“The trial is efficient; it leverages the resources in a way that upgrades the chance of success,” Picozzi notes, citing that pharmaceutical companies can often be a little leery of pancreatic cancer drug development since the success rate for new treatments has historically been low. “Traditional clinical trials can be a long and very costly proposition for a drug company, but this kind of trial design opens up the space since drugs will be tested much more quickly and that translates into less expense.”
The trial design also wasn’t done in a vacuum, Picozzi explains. “They (PanCAN) brought everyone to the table including leading pancreatic cancer clinicians and scientists, statisticians, drug developers, regulatory agencies, and others involved in the process of getting a drug out of the lab and approved for patients,” he adds. “It was actually pretty remarkable.”
While the hope of getting new treatments to patients quickly and cost-effectively seems like a lofty goal, Picozzi believes the time is right. “Pancreatic cancer is very heterogeneous and it’s not likely that any one mechanism of action is going to completely turn the tide,” he says. “But molecularly determined therapy will be a big part of new treatment approaches, and we are also going to find ways to link translational work in other areas into clinical practice. That’s the precision part of this.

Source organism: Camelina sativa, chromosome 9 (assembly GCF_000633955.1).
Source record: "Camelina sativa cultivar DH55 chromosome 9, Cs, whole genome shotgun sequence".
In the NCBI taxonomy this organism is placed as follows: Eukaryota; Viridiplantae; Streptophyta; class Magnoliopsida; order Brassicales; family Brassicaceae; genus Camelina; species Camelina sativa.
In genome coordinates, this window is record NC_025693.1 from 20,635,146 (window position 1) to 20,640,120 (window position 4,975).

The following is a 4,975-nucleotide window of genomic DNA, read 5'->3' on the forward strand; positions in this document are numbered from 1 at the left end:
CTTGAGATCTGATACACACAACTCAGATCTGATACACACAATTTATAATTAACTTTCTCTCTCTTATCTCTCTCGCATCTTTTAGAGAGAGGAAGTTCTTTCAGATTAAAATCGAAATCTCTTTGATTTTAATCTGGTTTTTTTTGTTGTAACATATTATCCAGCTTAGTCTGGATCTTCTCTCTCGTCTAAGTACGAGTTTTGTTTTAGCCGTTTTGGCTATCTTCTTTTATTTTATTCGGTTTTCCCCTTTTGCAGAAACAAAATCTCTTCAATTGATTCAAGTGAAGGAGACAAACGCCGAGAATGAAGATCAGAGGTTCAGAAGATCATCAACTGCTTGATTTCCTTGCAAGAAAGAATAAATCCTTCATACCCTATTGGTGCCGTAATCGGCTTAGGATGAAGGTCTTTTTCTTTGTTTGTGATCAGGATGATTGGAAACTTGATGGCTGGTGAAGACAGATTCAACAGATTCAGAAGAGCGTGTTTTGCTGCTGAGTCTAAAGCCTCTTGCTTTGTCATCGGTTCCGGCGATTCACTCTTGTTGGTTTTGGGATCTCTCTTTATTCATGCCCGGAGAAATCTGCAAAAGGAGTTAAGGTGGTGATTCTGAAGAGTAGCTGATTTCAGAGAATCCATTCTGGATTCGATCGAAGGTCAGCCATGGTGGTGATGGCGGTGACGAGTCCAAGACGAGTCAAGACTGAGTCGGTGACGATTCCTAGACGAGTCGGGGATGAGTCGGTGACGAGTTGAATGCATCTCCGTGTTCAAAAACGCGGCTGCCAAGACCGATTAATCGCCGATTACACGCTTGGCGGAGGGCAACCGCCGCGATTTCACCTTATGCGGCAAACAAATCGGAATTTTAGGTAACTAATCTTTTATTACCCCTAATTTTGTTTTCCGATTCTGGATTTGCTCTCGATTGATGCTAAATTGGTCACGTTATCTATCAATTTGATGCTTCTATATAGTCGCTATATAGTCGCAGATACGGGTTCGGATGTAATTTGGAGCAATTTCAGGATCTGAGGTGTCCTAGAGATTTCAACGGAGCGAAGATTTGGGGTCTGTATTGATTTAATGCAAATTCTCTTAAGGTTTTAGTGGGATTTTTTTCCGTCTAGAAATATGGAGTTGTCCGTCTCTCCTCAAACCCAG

“I see about 200 to 250 new pancreatic cancer patients each year, and I can appreciate how much care has improved, but it has to get better—and it has to get better more quickly. I think one of the great things is that through this trial we can hopefully accelerate that progress through this entirely new research mechanism. That’s the promise part of the trial.
“I like baseball and baseball analogies. With this trial we have a chance to get to the playoffs faster. And that’s what every pancreatic cancer patient needs.”
Precision Promise Sites
Eligible pancreatic cancer patients will be able to enroll in PanCAN’s Precision Promise study at one of 15 Clinical Trial Consortium sites nationwide. Sites were selected through a competitive, peer-review process and include:
- Cedars-Sinai Medical Center (Los Angeles)
- Dana-Farber/Harvard Cancer Center (Boston)
- Fred Hutchinson Cancer Research Center/Seattle Cancer Care Alliance/University of Washington (Seattle)
- Johns Hopkins Medicine (Baltimore, Maryland)
- Memorial Sloan Kettering Cancer Center (New York City)
- Moores Cancer Center at UC San Diego Health (San Diego, California)
- Perelman Center for Advanced Medicine, University of Pennsylvania (Philadelphia, Pennsylvania)
- Perlmutter Cancer Center/NYU Langone Health (New York City)
- University of Chicago Medicine Comprehensive Cancer Center (Chicago, Illinois)
- University of Texas MD Anderson Cancer Center (Houston, Texas)
- UCSF Helen Diller Family Comprehensive Cancer Center (San Francisco, California)
- University of Florida Health Cancer Center (Gainesville, Florida)
- Virginia Mason Medical Center (Seattle)
- Washington University School of Medicine (St. Louis, Missouri)
- Weill Cornell Medicine (New York City)
For a full list of institutions that are open and actively enrolling patients, go to PanCAN’s Precision Promise locations page. More information about Precision Promise eligibility and protocols is available on the ClinicalTrials.gov website.